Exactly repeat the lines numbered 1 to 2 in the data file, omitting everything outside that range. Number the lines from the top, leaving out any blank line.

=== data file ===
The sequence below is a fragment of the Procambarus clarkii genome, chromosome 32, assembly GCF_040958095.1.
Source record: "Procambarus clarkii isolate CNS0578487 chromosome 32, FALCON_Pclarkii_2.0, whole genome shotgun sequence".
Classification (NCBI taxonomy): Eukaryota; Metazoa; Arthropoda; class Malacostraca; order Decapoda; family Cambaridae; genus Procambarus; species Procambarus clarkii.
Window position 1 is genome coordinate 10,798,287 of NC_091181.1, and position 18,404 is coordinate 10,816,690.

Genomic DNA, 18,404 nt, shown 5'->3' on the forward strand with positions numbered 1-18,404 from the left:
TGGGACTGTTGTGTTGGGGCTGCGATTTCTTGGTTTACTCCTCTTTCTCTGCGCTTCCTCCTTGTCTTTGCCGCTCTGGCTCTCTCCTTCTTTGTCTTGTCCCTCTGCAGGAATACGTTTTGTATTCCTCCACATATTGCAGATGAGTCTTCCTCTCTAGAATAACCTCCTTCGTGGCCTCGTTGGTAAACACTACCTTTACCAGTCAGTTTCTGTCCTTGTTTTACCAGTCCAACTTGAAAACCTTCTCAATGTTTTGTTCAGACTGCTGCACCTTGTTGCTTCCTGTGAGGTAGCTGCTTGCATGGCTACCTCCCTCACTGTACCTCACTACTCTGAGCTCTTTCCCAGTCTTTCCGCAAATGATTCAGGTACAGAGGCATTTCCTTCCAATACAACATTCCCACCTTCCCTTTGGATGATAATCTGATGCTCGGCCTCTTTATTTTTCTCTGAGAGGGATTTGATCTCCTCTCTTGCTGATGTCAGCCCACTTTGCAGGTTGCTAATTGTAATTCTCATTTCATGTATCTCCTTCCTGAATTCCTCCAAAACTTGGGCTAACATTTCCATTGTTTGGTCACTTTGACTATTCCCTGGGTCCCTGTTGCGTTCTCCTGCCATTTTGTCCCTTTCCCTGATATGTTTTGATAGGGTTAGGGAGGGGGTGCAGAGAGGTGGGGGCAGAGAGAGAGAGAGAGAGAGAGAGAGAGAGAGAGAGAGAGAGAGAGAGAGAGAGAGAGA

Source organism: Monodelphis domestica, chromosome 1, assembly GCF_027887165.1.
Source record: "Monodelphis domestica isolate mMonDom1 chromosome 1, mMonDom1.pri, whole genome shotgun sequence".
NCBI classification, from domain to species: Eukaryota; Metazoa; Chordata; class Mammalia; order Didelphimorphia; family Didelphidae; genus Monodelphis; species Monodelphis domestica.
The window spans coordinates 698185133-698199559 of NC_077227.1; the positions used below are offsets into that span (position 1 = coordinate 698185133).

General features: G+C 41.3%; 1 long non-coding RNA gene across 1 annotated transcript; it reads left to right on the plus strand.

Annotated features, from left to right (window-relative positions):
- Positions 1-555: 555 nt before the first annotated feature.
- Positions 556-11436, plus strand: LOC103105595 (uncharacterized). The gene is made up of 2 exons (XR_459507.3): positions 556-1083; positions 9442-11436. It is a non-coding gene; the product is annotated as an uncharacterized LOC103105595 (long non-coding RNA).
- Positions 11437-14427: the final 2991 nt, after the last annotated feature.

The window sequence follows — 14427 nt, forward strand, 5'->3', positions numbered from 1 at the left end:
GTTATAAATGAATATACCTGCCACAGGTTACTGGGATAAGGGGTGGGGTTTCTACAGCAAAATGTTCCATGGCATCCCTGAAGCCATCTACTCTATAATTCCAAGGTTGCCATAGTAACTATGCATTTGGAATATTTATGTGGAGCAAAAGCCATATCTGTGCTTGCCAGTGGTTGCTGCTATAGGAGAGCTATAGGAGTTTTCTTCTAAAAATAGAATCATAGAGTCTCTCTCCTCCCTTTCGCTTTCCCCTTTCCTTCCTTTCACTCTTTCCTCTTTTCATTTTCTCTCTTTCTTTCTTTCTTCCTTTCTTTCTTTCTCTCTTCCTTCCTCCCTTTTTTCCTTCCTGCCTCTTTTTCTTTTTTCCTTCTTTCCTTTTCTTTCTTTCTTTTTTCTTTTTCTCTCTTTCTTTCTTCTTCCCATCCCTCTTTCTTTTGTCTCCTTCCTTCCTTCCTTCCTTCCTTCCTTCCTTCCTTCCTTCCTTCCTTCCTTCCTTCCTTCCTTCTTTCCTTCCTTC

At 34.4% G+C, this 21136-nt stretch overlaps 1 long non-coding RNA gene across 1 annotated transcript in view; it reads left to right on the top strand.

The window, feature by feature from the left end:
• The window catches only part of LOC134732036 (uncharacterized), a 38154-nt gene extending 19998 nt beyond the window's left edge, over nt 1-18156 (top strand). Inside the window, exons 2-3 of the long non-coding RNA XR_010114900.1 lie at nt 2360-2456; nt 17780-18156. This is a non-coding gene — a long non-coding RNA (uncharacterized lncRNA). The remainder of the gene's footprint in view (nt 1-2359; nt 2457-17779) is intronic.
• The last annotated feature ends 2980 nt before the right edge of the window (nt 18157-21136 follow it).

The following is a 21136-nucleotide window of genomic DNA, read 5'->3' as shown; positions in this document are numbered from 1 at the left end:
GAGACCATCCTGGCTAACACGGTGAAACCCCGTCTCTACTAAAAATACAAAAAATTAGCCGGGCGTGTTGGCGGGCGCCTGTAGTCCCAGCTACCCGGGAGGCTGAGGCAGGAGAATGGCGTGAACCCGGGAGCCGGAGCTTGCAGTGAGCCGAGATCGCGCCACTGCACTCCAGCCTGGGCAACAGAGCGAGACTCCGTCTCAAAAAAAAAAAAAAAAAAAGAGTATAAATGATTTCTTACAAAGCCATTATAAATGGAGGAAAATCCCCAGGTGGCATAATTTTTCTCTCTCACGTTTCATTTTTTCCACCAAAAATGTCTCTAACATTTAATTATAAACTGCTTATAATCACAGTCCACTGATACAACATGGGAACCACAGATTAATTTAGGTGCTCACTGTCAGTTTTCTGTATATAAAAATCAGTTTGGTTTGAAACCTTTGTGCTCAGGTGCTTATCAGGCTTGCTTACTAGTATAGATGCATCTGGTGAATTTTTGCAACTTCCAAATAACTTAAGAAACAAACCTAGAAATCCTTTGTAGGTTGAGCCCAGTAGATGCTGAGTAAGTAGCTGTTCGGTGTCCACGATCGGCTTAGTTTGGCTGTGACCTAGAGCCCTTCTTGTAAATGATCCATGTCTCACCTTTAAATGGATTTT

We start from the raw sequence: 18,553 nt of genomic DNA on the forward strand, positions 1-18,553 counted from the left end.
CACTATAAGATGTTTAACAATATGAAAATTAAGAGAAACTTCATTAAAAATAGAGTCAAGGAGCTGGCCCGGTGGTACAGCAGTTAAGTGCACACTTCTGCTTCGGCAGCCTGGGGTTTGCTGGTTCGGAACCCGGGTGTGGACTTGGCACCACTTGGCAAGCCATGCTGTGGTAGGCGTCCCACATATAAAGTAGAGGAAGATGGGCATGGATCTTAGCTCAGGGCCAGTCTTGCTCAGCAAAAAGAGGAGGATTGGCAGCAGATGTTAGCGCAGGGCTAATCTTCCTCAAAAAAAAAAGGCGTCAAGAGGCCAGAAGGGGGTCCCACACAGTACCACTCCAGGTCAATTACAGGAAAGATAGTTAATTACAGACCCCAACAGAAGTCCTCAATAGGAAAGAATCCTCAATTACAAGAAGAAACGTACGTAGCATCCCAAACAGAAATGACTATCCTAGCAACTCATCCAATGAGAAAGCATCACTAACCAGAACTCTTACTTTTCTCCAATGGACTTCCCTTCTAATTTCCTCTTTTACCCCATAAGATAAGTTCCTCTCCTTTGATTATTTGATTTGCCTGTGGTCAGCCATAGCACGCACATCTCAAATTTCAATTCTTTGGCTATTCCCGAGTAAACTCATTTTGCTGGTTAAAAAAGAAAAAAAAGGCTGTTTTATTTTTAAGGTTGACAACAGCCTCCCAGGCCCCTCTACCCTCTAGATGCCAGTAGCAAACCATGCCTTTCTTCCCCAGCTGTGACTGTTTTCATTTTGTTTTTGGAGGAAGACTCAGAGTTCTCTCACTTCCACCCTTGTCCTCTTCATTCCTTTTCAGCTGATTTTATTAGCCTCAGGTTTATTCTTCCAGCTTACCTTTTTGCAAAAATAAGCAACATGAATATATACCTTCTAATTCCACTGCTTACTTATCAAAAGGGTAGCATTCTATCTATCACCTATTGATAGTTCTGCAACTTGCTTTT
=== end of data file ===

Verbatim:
The sequence below is a fragment of the Procambarus clarkii genome, chromosome 32, assembly GCF_040958095.1.
Source record: "Procambarus clarkii isolate CNS0578487 chromosome 32, FALCON_Pclarkii_2.0, whole genome shotgun sequence".